Austin Film Festival 2014: Rosewater (Jon Stewart, Maziar Bahari), Taking It Back (Andreas Schmied), and 3 Still Standing (Donna Locicero, Robert Campos).
by Texas Travesty Interview Director, Nathan Simmons
Jon Stewart is Jon Stewart. We interviewed him on the red carpet right before the screening of his film Rosewater as the Austin Film Festival came to a close. Also, on Thursday, November 13 Jon Stewart joins Maziar Bahari and Stephen Colbert for a live conversation about #RosewaterMovie. Get more info and tickets here.
Hi, I'm with the Texas travesty, UT's official humor publication.
Oh, very nice! See, I can tell you are the humor publication, because he [points to the TSTV Station Manager, who is very tall] works for UT's TV station, and you can tell by the height differential. You're like me.
Yeah, that's why I'm trying to make it in writing.
I think that's wise.
Does humor help resist oppression?
I think that whatever it is- I think there are elemental human emotions, of humor, of dance, of song, of art, of culture, or of family, that sustain you when all else has been removed. I think it was his ability to maintain those elemental moments of humanity, while also being suicidal and going crazy. It was about how to fight back, and the only way he knew how was to take control over his interrogations.
And one more question--
5' 7"...Wait, sorry. I jumped the gun on that, didn't I? Sonofabitch! Come on Stewart, pull it together!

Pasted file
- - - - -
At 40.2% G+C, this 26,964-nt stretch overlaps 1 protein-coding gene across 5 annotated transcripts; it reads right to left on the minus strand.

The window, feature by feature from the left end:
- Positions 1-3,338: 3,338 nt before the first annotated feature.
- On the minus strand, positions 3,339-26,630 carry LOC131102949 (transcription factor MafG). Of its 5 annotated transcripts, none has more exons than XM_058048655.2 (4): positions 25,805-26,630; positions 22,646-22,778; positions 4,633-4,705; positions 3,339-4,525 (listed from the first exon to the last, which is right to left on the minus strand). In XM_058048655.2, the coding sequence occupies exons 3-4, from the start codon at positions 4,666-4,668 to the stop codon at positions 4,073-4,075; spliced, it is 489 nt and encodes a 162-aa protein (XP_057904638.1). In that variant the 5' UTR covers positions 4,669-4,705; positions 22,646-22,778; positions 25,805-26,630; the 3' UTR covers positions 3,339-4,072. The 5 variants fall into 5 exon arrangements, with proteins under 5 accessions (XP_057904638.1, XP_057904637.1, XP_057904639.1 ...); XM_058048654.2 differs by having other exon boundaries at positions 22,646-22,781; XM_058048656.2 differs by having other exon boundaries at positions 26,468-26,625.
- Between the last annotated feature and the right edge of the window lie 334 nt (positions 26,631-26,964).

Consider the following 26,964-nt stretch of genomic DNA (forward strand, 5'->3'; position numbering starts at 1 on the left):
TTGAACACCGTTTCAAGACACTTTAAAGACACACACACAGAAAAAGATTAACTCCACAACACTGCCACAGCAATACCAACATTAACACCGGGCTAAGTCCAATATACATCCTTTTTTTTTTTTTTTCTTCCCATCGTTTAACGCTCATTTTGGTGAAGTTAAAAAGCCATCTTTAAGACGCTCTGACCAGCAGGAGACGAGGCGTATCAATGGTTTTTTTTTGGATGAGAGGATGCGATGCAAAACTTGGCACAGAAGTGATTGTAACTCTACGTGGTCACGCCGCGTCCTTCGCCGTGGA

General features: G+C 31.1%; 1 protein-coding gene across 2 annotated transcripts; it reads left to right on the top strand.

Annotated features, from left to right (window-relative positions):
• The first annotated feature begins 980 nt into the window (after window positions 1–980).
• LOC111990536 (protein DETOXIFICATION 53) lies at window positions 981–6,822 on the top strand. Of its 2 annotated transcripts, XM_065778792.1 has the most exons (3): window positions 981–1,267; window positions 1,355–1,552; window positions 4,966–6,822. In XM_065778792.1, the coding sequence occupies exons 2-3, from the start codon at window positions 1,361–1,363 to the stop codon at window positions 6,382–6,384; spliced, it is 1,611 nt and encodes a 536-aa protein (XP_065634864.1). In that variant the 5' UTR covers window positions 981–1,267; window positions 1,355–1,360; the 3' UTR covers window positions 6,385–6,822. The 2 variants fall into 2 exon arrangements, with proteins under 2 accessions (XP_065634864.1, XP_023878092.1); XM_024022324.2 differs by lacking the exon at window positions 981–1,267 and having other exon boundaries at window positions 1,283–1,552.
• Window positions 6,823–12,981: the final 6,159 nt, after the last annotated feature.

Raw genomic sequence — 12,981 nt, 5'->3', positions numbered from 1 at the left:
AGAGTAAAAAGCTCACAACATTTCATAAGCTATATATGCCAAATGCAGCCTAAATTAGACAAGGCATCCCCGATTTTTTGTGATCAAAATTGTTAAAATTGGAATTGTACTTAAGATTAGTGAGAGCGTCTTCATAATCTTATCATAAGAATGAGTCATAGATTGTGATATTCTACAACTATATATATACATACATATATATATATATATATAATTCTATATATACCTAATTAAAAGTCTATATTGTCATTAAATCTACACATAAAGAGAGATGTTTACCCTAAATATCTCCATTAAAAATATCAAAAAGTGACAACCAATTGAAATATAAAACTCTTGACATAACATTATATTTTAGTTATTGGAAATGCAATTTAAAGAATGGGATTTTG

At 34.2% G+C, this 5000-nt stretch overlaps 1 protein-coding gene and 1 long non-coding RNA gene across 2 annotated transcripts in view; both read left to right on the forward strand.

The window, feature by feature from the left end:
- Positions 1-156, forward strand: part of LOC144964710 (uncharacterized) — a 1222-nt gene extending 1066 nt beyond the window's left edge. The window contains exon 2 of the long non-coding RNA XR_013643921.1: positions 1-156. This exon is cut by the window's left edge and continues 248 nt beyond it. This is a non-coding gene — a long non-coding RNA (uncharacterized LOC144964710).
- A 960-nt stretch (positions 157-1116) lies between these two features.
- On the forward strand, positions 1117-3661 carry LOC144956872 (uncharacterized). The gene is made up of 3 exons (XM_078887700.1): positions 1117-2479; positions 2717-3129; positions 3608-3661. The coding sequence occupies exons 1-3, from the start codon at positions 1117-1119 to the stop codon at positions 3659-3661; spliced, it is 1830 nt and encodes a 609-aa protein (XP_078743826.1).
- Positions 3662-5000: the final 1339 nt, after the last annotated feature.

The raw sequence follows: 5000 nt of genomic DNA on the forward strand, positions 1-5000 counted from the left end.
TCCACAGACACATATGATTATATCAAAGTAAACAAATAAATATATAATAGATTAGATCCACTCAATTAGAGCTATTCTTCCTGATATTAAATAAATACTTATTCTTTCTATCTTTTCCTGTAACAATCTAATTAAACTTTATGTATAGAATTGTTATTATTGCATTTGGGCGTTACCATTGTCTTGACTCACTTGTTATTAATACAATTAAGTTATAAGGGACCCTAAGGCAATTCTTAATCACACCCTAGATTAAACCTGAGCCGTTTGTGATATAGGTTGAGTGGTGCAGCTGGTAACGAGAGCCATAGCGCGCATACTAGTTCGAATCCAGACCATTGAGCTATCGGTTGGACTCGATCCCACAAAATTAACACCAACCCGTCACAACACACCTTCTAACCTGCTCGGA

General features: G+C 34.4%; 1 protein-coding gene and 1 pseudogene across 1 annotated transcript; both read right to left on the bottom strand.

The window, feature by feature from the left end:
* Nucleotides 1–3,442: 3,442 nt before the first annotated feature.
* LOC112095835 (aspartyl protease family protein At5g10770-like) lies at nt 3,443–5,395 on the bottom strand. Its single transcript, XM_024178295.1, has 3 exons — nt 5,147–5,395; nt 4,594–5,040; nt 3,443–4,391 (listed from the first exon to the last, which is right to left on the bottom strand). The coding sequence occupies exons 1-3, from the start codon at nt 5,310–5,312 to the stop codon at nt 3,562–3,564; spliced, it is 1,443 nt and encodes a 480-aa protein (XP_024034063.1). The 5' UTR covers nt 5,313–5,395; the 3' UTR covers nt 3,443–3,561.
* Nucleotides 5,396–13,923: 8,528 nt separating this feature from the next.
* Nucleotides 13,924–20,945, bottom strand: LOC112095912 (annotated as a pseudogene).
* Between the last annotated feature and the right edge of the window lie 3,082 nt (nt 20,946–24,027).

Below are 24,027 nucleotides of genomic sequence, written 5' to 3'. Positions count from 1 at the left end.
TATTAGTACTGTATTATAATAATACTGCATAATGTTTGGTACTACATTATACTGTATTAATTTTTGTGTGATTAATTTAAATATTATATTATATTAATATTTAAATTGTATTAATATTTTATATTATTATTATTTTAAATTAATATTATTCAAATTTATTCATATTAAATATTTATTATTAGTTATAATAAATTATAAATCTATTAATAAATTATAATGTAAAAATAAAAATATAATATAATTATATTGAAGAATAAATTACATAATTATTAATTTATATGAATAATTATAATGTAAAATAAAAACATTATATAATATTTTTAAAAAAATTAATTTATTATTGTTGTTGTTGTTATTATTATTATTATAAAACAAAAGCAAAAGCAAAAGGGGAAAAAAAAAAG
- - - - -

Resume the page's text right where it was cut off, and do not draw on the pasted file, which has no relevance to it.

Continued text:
How do you balance being socially conscious with being funny in your comedy writing?
I don't think they are mutually exclusive. Whatever your sense of morality or ethics should inform what your comedy is. They are not separate. So I think that you maintain it the same way you maintain it in your individual dealings, whether it be your comedy or something more explicit. I think that they are of the same piece.
Thank you so much!
Maziar Bahari really should need no introduction, but as he is not a household name, I must oblige. Bahari was the Newsweek journalist imprisoned in Iran in 2009 for reasons still murky outside of the fact that he was an international journalist. Since his release, he has written extensively about his experiences and trials and tribulations he had to go through while there. He finally wrote a book about it, Then They Came For Me, which has served as the basis for the upcoming film Rosewater, directed by Jon Stewart. He sat down with us at the Intercontinental Hotel for a roundtable interview about the film, which would screen as the closer for the 2014 Austin Film Festival.
In past interviews, you’ve mentioned, and this is sort of alluded to in the film, even during your incarceration, you’d find yourself having to laugh at the absurdity of the situation, no matter how dire, no matter how extreme. And Gael Garcia Bernal, who portrayed you in the film, has been quoted as saying, “Maziar has this caustic humor, and in a very beautiful way, that humor is what made him survive.” Would you say that –
I am beautiful? Yes, I am very beautiful. [Laughter]
Would you say that having a sense of humor helped you through that time in your life?